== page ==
At 3:30 pm today, two of the dozen women that had agreed to do tailoring training with us, called us. They wanted to know where we were, that they were waiting in their community centre to start their first training session.
I don't know how to explain this. Beginner's luck? Community buy-in can be one of the most difficult things to achieve in a development sector project. And here we were, our community members demanding to know why we weren't there on time when they were!
Why did we retain so much support post-community meeting, even in the absence of any active recruiting on our part?
First, the following features defined our target group (women of a specific sub-community in the slum). Each sub-community is spatially bounded and characterised by a distinct socioeconomic profile.
- The women we targeted belonged to a sub-community that was economically better off than all others in the slum.
- The women we targeted belonged to a sub-community with already high levels of political and social mobilisation (the community president and secretary came from this sub-community; the Municipal Ward Corporator focused strongly on bringing facilities to this area of the slum).
- The women we targeted were relatively well educated (teachers in the community schoolrooms set up by local NGOs came from this group).
As a result, the following happened:
- After our community meeting, a couple of enthusiastic young women came to us with their eyes sparkling, and said they wanted to open beauty parlours, do tailoring, and set up their own businesses.
- These women then met among themselves at least twice (not at our behest, entirely voluntarily!) and organised themselves into a group that then contacted my project members during our next slum visit.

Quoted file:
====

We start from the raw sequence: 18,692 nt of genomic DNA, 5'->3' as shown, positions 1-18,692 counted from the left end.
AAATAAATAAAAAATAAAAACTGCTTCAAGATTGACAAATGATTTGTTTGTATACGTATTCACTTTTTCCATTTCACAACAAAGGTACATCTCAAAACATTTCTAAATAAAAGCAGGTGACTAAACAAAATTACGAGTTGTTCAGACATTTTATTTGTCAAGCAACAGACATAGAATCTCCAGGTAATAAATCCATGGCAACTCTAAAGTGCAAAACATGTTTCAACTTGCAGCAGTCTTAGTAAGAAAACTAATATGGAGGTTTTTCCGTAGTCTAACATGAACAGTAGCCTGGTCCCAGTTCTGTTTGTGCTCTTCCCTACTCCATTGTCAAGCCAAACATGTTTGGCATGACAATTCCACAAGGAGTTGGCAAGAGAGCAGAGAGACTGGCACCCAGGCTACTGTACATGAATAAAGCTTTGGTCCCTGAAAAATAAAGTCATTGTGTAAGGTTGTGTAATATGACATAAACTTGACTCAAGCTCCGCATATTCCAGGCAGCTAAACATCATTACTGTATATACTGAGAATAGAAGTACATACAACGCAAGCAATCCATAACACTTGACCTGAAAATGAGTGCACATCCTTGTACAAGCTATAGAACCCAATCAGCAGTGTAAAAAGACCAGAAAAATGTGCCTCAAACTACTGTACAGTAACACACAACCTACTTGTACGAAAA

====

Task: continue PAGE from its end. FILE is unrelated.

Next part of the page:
- These women collectively decided that they were interested, would partner with us specifically for tailoring.
- These women collectively decided that they would go ahead and help us spread the word of our project around the rest of their community.
- Most of these women came to the community centre at the assigned time. The ones that arrived on time either called up or went in person to fetch those that were late, or cajole undecided women into joining in the session.
Individual leaders and their influence
I should mention however, that much of the energy for mobilisation seemed to come from this one absolute livewire of a woman. I don't think her eyes ever stopped shining! Intelligent, assertive, charming and a spontaneous leader, she was as forthright about her full commitment to the project as about the hurdles we might face in retaining the entire group of women throughout the training module. She emerged as the backbone of the entire mobilisation that had occurred.
- Market research: Giving them transport and a guide, then sending them off to explore the following - design and location of the city's tailoring shops, different business models used by local tailors and local garment stores, methods of acquiring customers, existing market linkages, customer service, service delivery by tailors etc.
- Basic accounting, banking, and other financial training
- Matching business model to skills and interest: To be done at the end of technical training and dealing with some initial orders (via market linkages we provided). Comprising sitting down and thinking about what kind of tailoring they liked or wanted to specialise in, what kind of store they wanted to open, and careful consideration of wage employment versus self employment options for income generation.